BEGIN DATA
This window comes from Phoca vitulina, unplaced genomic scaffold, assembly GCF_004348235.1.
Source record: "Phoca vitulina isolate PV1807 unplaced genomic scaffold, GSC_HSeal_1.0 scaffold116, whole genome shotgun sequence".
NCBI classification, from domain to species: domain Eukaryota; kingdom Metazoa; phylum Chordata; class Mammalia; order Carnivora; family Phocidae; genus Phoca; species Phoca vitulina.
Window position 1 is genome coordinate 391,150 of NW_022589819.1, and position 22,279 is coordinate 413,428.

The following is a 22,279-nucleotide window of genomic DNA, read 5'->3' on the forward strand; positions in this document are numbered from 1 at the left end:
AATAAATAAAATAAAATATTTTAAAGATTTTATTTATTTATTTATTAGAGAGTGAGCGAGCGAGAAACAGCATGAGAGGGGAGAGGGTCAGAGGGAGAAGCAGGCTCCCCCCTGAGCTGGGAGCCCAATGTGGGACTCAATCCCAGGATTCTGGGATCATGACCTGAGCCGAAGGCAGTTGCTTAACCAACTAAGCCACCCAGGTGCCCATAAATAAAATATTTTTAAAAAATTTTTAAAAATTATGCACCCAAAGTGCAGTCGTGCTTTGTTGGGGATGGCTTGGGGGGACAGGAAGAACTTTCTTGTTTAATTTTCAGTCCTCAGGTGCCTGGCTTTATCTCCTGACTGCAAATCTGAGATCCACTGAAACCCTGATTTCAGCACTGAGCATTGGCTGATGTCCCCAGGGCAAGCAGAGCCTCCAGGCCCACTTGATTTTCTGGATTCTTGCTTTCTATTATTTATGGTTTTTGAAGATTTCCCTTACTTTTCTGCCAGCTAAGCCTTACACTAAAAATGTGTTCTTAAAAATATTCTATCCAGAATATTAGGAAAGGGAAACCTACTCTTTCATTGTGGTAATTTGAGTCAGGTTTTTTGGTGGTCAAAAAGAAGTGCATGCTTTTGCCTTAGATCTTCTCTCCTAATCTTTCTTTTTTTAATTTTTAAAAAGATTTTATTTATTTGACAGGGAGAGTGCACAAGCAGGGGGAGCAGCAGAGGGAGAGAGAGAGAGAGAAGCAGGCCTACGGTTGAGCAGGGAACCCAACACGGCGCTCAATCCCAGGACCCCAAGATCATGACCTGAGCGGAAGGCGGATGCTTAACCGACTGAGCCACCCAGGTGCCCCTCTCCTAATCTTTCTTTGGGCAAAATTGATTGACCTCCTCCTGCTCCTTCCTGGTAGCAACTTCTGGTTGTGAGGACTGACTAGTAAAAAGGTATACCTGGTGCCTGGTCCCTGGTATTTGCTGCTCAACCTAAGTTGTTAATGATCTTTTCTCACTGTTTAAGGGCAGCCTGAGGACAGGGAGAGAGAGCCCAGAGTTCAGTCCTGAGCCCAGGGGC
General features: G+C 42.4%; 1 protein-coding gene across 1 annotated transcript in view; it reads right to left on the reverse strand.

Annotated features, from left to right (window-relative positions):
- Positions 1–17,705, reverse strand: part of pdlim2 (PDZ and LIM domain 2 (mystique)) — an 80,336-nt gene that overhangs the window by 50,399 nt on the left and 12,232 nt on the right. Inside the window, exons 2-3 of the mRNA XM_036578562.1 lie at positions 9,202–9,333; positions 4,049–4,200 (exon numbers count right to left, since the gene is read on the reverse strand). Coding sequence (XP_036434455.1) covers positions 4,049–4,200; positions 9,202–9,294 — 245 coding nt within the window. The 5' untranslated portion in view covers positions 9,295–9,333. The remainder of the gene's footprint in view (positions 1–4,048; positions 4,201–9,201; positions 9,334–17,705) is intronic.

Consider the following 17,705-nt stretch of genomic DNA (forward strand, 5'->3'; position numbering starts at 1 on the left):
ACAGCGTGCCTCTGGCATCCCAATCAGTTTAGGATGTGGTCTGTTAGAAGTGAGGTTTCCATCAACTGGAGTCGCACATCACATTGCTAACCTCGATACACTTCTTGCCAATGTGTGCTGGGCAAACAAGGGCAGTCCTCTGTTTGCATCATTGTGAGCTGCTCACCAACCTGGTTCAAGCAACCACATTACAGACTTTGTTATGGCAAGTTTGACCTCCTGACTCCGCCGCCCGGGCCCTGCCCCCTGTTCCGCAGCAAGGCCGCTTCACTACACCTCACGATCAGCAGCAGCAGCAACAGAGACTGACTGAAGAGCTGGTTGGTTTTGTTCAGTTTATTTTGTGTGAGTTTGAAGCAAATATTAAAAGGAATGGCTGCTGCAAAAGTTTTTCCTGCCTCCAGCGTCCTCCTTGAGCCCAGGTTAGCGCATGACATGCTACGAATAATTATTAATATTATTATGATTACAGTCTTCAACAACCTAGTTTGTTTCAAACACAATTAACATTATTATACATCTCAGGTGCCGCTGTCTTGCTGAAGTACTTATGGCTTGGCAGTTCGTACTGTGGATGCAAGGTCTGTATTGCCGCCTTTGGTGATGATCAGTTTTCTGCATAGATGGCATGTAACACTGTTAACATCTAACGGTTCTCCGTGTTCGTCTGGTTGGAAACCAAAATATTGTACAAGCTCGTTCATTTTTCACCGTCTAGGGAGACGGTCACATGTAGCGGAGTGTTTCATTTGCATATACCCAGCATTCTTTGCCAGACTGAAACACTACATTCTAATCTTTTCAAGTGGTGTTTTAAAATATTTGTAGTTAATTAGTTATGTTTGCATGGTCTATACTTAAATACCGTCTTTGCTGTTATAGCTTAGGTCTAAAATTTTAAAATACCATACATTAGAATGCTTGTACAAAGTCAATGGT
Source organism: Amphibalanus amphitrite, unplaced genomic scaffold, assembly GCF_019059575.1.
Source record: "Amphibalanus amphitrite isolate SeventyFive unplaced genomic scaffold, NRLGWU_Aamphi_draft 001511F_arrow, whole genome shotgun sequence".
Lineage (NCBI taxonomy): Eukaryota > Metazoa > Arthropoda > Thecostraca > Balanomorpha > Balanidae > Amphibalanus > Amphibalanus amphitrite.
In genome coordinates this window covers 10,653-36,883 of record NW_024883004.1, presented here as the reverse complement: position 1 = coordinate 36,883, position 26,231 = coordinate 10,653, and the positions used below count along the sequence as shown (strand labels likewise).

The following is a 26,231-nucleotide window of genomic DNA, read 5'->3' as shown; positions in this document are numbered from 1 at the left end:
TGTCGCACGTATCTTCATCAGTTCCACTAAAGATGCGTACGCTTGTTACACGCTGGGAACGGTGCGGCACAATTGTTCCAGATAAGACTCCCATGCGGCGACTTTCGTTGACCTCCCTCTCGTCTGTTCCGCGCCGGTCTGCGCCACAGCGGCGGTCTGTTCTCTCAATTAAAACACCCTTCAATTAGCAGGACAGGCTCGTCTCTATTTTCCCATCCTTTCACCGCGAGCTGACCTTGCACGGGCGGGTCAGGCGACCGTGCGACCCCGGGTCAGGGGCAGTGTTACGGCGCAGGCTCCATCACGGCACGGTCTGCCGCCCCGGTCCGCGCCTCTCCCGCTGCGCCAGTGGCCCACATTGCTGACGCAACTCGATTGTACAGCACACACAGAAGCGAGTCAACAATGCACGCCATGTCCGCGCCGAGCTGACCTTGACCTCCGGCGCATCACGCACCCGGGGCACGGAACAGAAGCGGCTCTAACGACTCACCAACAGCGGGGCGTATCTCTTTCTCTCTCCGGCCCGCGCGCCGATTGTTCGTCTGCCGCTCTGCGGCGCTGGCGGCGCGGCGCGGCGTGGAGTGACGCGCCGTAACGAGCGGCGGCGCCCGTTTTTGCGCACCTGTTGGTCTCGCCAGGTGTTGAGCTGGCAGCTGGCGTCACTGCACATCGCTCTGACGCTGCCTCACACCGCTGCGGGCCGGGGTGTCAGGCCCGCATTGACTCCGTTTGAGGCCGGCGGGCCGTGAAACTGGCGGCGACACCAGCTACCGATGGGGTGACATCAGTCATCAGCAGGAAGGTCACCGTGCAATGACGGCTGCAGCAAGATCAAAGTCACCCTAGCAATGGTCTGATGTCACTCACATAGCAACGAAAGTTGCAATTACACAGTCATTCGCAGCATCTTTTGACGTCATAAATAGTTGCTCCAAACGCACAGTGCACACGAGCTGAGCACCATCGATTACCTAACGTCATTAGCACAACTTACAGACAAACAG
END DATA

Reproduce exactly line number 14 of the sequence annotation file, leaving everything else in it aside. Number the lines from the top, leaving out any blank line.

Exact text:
Lineage (NCBI taxonomy): Eukaryota > Metazoa > Arthropoda > Thecostraca > Balanomorpha > Balanidae > Amphibalanus > Amphibalanus amphitrite.